>> We find that the introduction of the new composite racquets temporarily helped younger players at the expense of older players, reduced the rank correlation in player quality over time, and increased exit rates of older players relative to younger players. We find that these effects last for two to four generations of players.
Pretty cool, fun, interesting study. I hope the authors leave it to the reader to make sweeping generalisations/extrapolations from their results. (Still reading.)
Edit: generalisations are pleasantly restrained. I found the supporting statistics much more interesting than the mathematical modelling. Maybe I just don't have the patience for the latter, but I'm not sure it really lends more credibility to the study's conclusions.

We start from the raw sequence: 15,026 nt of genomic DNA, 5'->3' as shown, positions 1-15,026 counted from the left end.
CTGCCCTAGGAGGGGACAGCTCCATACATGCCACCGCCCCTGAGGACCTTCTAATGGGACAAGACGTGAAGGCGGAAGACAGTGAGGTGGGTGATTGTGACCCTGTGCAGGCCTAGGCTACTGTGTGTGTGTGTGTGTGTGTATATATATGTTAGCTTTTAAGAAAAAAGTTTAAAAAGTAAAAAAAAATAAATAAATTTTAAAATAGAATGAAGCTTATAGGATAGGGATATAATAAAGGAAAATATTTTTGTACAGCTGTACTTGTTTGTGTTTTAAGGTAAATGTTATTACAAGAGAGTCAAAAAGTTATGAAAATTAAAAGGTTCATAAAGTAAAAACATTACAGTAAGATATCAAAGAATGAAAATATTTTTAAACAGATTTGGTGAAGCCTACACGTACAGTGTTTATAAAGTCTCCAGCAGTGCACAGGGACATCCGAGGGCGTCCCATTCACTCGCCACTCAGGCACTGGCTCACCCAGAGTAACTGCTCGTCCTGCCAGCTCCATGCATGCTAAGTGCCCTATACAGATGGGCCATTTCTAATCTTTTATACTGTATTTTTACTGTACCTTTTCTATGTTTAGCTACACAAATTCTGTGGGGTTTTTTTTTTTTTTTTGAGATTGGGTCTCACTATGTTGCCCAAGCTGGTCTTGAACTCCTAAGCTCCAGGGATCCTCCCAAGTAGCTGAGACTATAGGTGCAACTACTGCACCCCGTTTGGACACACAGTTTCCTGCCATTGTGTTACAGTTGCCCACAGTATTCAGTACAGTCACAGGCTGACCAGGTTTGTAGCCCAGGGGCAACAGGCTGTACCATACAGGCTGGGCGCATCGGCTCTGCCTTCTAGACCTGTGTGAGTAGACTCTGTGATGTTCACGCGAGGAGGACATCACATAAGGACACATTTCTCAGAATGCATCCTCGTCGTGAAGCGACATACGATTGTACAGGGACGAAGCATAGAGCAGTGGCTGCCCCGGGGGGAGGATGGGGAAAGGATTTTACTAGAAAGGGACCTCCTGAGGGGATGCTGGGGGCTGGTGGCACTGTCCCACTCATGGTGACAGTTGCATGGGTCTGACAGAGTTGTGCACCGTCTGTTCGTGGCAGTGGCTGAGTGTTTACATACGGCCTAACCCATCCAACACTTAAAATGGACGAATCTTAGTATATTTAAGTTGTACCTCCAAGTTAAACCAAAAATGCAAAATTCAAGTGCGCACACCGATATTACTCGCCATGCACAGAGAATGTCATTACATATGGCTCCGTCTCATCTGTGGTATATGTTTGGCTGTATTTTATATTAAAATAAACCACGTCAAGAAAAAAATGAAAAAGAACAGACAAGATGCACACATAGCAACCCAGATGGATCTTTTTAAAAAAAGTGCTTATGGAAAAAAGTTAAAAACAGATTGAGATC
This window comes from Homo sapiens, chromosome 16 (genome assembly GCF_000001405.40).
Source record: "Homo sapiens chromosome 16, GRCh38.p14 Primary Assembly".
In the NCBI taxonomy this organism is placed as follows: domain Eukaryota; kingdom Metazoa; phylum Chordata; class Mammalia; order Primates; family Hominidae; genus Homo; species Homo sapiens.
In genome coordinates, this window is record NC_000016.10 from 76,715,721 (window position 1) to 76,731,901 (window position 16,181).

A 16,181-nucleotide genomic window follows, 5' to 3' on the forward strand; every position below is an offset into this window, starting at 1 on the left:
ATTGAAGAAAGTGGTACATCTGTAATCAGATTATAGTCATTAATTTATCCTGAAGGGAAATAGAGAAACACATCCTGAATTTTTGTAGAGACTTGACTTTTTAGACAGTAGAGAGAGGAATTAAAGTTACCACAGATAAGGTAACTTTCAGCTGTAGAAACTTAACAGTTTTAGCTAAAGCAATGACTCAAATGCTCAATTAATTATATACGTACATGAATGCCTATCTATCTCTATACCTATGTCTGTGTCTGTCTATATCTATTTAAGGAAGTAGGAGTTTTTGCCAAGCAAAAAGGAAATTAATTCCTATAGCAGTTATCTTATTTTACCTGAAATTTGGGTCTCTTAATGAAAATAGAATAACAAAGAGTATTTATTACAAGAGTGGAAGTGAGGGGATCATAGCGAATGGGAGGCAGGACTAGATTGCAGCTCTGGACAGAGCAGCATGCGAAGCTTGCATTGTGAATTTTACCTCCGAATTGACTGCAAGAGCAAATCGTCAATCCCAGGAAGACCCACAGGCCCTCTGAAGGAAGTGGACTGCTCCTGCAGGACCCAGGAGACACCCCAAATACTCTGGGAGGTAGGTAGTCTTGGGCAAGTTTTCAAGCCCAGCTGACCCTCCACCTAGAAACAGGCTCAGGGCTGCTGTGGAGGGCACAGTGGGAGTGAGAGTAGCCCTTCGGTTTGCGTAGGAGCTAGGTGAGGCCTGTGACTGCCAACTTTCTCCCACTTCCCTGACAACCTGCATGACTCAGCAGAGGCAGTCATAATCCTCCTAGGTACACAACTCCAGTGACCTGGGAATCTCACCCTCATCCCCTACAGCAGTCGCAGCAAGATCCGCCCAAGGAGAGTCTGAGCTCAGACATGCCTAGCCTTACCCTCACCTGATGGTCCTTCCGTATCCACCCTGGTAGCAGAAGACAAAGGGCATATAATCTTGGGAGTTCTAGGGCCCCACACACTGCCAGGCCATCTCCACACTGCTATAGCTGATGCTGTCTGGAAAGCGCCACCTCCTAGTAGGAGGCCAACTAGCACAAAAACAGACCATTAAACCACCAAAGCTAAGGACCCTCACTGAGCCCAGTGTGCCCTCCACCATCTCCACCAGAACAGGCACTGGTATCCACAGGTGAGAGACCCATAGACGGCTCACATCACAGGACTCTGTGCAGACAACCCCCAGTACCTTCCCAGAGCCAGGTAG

As the natural selection gets more brutal, new players have to develop new, more effective skills to succeed.
I wonder if there are startups or programs from institution with a focus on this. I am aware of a popular course "Learning How to Learn" on Coursera. But it seems like an app that interactively helps people to apply this sort of lessons on a concrete set of materials (e.g. Finance, Cardiology, Microprocessor Design, Software Design, etc.) would be even more useful.
Why not teach the same number of people to be 10x? ;)
Technological change in the workplace almost always refers to technology that makes a worker more productive. Since the demand for most things is constant, this means you need less workers for a given product. So, the problem would not be old workers being worse at their jobs - the problem would be that, absent external factors, there would be less jobs around.